The Tuxedo
Ill fitting
By Victoria Alexander

“Help me get these off. Pull. Harder!”

Terrible. This movie is so bad it puts you in Movie Insult & Conspiracy Mode. Insult-as in, is Rush Hour 3 such an invulnerable guarantee that Jackie Chan took a huge payday for The Tuxedo without caring a twit about the script? Conspiracy-as in, it actually took four people to come up with the idea for The Tuxedo and two people to write it?

Well, I would say Rush Hour 3 is now in jeopardy and this has got to be a clear sign that relatives of somebody got paychecks and film credits without turning up for work.

Jackie Chan is much too old to still be playing the Asian doofus. The audience knows he's 50 years old, for God's sake. We've been seeing him in movies too long to buy him as an idiot who can't ask a girl out for a date (also known as the Woody Allen subplot).

Jackie plays a cab driver named James who (Does it really matter? opines the screenwriters) mysteriously becomes involved with a fantastically wealthy secret government anti-crime agency, C.S.A. The star debonair agent, Clark Devlin (Jason Isaacs), needs a new chauffeur and the agency picks James (Two thousand a week plus room and board, a uniform, and a rule book he ignores.) After a mere few days driving the courteous and friendly Devlin around, they are victims of a car bomb. Devlin is seriously wounded (a completely face-covered body stands in for Isaacs in the few sloppily-staged hospital scenes-obviously his day rate was prohibitive so a cheap extra was used). Devlin doesn't need any skills-he's got a 2 billion dollar tuxedo that turns him into Superman Plus. Devlin tells James to put on the suit. No manual needed.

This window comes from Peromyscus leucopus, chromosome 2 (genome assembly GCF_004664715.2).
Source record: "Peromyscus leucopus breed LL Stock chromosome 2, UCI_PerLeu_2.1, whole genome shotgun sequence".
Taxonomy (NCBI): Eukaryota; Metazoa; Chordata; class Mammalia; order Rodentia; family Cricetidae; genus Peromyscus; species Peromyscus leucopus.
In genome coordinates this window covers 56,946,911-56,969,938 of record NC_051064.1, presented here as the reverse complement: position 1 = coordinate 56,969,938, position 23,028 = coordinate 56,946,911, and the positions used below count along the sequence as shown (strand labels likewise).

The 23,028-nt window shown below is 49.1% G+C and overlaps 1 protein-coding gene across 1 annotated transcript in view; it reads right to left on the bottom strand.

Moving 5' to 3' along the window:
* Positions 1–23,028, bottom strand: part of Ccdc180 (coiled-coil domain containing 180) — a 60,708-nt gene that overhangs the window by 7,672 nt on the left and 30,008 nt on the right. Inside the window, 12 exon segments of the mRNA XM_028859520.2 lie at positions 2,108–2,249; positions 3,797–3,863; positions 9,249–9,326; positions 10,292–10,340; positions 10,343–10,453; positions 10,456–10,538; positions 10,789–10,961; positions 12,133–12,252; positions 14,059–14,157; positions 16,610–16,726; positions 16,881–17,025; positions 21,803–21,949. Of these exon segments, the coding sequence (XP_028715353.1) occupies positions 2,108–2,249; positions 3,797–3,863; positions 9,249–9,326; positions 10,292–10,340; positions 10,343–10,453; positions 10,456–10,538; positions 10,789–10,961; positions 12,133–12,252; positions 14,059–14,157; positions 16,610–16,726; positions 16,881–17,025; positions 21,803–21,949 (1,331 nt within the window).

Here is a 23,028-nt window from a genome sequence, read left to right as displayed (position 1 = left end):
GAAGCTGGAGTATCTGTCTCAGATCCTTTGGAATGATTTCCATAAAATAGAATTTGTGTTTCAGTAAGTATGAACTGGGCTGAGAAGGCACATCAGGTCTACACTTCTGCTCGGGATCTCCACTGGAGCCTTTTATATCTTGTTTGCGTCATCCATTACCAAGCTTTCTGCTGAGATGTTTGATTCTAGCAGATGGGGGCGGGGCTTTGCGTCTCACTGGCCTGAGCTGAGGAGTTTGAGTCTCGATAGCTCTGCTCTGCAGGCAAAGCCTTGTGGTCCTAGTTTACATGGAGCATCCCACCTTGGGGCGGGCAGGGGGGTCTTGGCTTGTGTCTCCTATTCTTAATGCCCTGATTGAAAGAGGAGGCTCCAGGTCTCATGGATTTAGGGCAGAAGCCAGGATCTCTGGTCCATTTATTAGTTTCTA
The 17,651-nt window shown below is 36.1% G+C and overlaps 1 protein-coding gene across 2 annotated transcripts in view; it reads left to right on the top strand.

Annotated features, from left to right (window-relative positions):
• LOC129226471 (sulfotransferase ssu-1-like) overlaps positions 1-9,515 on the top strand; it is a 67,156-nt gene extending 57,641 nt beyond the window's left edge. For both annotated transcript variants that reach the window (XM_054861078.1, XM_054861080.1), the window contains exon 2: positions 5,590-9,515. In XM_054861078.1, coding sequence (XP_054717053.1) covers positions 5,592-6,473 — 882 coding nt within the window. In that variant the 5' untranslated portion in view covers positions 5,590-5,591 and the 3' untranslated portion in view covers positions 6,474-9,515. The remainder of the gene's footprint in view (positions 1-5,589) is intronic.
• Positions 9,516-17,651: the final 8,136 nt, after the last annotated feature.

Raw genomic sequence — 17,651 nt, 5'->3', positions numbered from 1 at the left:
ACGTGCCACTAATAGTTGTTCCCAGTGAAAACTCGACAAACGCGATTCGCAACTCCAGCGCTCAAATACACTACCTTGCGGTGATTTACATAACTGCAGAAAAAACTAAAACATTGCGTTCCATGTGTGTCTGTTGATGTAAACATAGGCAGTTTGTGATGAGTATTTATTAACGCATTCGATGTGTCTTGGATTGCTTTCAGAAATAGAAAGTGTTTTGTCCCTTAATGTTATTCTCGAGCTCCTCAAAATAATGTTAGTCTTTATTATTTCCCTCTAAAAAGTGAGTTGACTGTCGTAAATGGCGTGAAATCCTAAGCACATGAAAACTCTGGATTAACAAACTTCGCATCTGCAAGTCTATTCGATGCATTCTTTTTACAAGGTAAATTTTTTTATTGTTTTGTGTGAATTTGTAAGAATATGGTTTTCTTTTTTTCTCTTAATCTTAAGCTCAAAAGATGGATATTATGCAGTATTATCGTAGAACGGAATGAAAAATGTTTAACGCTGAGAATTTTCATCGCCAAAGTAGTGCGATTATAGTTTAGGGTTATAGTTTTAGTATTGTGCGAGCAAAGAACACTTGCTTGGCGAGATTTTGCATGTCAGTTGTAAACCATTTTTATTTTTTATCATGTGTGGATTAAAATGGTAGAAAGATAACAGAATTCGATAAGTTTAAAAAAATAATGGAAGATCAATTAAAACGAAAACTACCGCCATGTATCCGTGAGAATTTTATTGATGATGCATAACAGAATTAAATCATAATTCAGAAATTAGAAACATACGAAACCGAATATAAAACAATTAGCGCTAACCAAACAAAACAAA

Want to dance? Dial up tango on the watch and hit the dance floor. Want to sing? Want to fight 10 guys? The suit does everything but act. The suit even adjusts to fit the wearer's body. Devlin's newest partner (and, because of mistaken identity, James') at the agency is Del Blaine (Jennifer Love Hewitt). This is not a good role for Hewitt. Her weight has dropped so drastically that she's all long nose and drawn face. This does not give her a good face for comedy. "The screenwriters" made her character 'all business,' but what you really think is Del can't get a boyfriend because she's starving. Hewitt does a humiliating roof fight scene called Squealing Scarecrow, Slipping Career.

Managers have to stop looking at a client's availability window and start reading the script.

So, who needs Jackie Chan in this movie if it's all about the suit? If the suit empowers anyone who wears it, why bother with Jackie Chan? Does Chan possess that much cinematic charisma? Chan's foundation for stardom rests on the notion that he does his own stunts. Well, with The Matrix et al, even Chan has to fly across the room on wires and do CGI backflips. The premise here, that the suit does all the work, defeats Chan's best asset. Not to say Chan doesn't have engaging charm, but The Tuxedo is a sham and is one of those vehicles that stars always do after big hits. No effort required, but their "quote" is handsomely met. Yeah, there's one very funny scene where Chan sings, dances, and really shakes his booty. Chan is so big now, he wants to act. He can make faces, but hasn't conquered the English language. Ah hell, those "screenwriters" indulge him-he's got lots of dialogue.

Chan knew how to pick co-stars. Chris Tucker has gotten very expensive, but there will be a Rush Hour 3 (let's hope "relatives" stay away from writing the script). The Shanghai Knights trailer looks awful, but it does have Owen Wilson in it. If Chan's management decided a fresh approach would be a female sidekick, they should have ignored the Entitlement Clause and found a volatile foil. Doesn't Sharon Stone need work? What, is a petulant Madonna too busy?